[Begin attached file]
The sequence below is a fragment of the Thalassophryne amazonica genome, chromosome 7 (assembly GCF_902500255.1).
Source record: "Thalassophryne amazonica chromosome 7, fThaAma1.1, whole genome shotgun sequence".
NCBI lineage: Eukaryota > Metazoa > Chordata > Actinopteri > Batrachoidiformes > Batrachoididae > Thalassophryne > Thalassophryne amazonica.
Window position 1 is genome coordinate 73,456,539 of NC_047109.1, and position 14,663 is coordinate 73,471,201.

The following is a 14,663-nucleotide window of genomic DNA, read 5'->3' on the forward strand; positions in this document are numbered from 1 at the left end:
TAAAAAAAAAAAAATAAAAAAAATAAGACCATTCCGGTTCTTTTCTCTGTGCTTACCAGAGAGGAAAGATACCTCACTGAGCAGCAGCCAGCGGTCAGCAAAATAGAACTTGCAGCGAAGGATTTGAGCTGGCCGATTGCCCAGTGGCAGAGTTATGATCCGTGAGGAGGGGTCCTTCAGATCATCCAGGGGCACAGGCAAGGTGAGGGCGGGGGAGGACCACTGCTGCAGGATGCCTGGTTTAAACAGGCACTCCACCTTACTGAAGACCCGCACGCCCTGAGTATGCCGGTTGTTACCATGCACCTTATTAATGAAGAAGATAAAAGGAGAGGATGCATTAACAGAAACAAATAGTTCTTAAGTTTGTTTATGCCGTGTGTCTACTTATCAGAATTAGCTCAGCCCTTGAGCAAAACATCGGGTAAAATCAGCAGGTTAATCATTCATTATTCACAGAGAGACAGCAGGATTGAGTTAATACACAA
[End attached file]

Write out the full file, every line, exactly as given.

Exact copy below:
The sequence below is a fragment of the Thalassophryne amazonica genome, chromosome 7 (assembly GCF_902500255.1).
Source record: "Thalassophryne amazonica chromosome 7, fThaAma1.1, whole genome shotgun sequence".
NCBI lineage: Eukaryota > Metazoa > Chordata > Actinopteri > Batrachoidiformes > Batrachoididae > Thalassophryne > Thalassophryne amazonica.
Window position 1 is genome coordinate 73,456,539 of NC_047109.1, and position 14,663 is coordinate 73,471,201.

The following is a 14,663-nucleotide window of genomic DNA, read 5'->3' on the forward strand; positions in this document are numbered from 1 at the left end:
TAAAAAAAAAAAAATAAAAAAAATAAGACCATTCCGGTTCTTTTCTCTGTGCTTACCAGAGAGGAAAGATACCTCACTGAGCAGCAGCCAGCGGTCAGCAAAATAGAACTTGCAGCGAAGGATTTGAGCTGGCCGATTGCCCAGTGGCAGAGTTATGATCCGTGAGGAGGGGTCCTTCAGATCATCCAGGGGCACAGGCAAGGTGAGGGCGGGGGAGGACCACTGCTGCAGGATGCCTGGTTTAAACAGGCACTCCACCTTACTGAAGACCCGCACGCCCTGAGTATGCCGGTTGTTACCATGCACCTTATTAATGAAGAAGATAAAAGGAGAGGATGCATTAACAGAAACAAATAGTTCTTAAGTTTGTTTATGCCGTGTGTCTACTTATCAGAATTAGCTCAGCCCTTGAGCAAAACATCGGGTAAAATCAGCAGGTTAATCATTCATTATTCACAGAGAGACAGCAGGATTGAGTTAATACACAA